By Amy K. Hooper
Amy K. Hooper, WildBird Editor
For a week in late April, I enjoyed seeing and hearing birds that don’t live in or visit California. The American Birding Association convention in Lafayette, La., gave me the chance to soak up species in places like Chicot State Park.
Three days of field trips provided glimpses and sounds of Orchard Orioles, Roseate Spoonbills, Baltimore Orioles, Ruby-throated Hummingbirds, Black-and-white Warblers, White Ibis, Eastern Kingbird and so many more. In fact, that list stems just from my first outing of the week.
The birds, however, are not the only impetus for my participation in the convention and in other birding events around the country. The birders play a major role in the decision to spend money and time away from home.
I really enjoy spending a weekend or week with birding friends and colleagues who live around the country. These events serve as reunions, opportunities to trade ideas and information, chances to reconnect and refresh our spirits.
On a broader scale, the events let birders connect with the communities in which we’re gathering and to show the economic value of birding. Lafayette, La., no doubt received an economic boost from the hundreds of birders who fly in, rented cars, ate meals in local restaurants and spent money in other ways.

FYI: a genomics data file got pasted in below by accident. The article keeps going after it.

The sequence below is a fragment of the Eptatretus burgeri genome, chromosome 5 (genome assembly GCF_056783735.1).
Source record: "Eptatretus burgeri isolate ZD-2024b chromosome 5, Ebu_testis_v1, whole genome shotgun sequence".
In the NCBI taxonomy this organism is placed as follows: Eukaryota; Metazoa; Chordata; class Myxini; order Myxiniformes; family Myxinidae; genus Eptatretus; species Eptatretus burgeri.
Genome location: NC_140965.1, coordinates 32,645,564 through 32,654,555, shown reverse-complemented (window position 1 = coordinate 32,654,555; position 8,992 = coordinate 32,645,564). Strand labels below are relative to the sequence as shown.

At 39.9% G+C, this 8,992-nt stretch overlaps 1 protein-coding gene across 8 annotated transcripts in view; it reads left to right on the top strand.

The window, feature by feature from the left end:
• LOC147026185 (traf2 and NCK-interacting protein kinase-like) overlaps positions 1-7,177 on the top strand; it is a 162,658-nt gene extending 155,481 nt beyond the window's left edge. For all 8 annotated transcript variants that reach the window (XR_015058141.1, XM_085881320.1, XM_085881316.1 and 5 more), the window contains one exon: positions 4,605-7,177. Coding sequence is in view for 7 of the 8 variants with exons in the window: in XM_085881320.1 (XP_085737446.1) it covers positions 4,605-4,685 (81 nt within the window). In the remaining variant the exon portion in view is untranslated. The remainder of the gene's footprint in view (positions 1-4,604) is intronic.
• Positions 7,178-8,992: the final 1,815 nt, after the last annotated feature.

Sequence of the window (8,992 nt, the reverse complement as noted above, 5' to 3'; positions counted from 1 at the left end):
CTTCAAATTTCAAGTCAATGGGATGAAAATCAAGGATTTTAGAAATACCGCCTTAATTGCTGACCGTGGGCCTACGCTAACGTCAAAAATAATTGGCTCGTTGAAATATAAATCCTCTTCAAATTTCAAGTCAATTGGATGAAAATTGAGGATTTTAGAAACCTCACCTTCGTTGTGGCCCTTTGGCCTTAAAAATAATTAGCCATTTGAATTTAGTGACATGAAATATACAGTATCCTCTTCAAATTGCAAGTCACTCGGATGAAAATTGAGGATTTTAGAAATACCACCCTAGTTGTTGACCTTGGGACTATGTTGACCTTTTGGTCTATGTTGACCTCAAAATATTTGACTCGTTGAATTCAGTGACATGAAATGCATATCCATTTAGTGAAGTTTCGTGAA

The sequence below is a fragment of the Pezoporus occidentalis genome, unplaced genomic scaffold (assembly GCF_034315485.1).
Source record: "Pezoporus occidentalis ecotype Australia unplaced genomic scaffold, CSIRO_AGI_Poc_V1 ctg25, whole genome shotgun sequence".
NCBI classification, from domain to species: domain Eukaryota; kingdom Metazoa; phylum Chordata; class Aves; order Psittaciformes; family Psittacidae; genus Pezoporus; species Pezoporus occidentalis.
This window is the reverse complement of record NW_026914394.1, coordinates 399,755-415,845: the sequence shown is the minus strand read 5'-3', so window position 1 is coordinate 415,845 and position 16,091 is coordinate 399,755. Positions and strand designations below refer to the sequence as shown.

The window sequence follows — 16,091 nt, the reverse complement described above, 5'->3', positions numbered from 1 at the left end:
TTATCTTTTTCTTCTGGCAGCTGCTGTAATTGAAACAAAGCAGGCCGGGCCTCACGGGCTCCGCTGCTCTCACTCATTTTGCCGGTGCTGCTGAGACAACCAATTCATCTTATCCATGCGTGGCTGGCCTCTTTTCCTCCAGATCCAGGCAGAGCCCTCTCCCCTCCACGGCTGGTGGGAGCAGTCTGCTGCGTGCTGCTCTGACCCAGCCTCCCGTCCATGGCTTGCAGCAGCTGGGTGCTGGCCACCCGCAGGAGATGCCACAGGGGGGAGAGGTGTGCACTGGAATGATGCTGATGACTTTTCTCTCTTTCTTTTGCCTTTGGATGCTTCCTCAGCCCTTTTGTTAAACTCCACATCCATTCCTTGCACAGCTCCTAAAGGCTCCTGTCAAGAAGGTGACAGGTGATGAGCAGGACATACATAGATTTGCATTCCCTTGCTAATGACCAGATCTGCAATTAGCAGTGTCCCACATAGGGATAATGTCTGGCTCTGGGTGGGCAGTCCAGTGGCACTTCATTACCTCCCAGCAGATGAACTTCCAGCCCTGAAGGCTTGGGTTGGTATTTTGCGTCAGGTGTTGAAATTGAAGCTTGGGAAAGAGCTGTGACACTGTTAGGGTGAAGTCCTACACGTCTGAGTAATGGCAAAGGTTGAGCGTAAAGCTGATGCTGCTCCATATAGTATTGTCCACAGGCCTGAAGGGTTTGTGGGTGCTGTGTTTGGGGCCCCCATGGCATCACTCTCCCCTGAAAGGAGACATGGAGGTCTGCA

We can show birding’s economic value at home, too. If I visit Huntington Central Park in Huntington Beach, Calif., I can make a point of saying to the staff at The Park Bench Café that I’m enjoying a drink and snack after a morning of birding.
What’s the point? I want residents to become more aware of birders, birds and the benefits of maintaining natural habitat. We birders need to raise our profile locally, and we can do that during our everyday errands.
Who can you mention birds to today? The pharmacist? The hairstylist? The clerk at the mail center? The person bagging your groceries at the supermarket? The bank teller? The possibilities never end.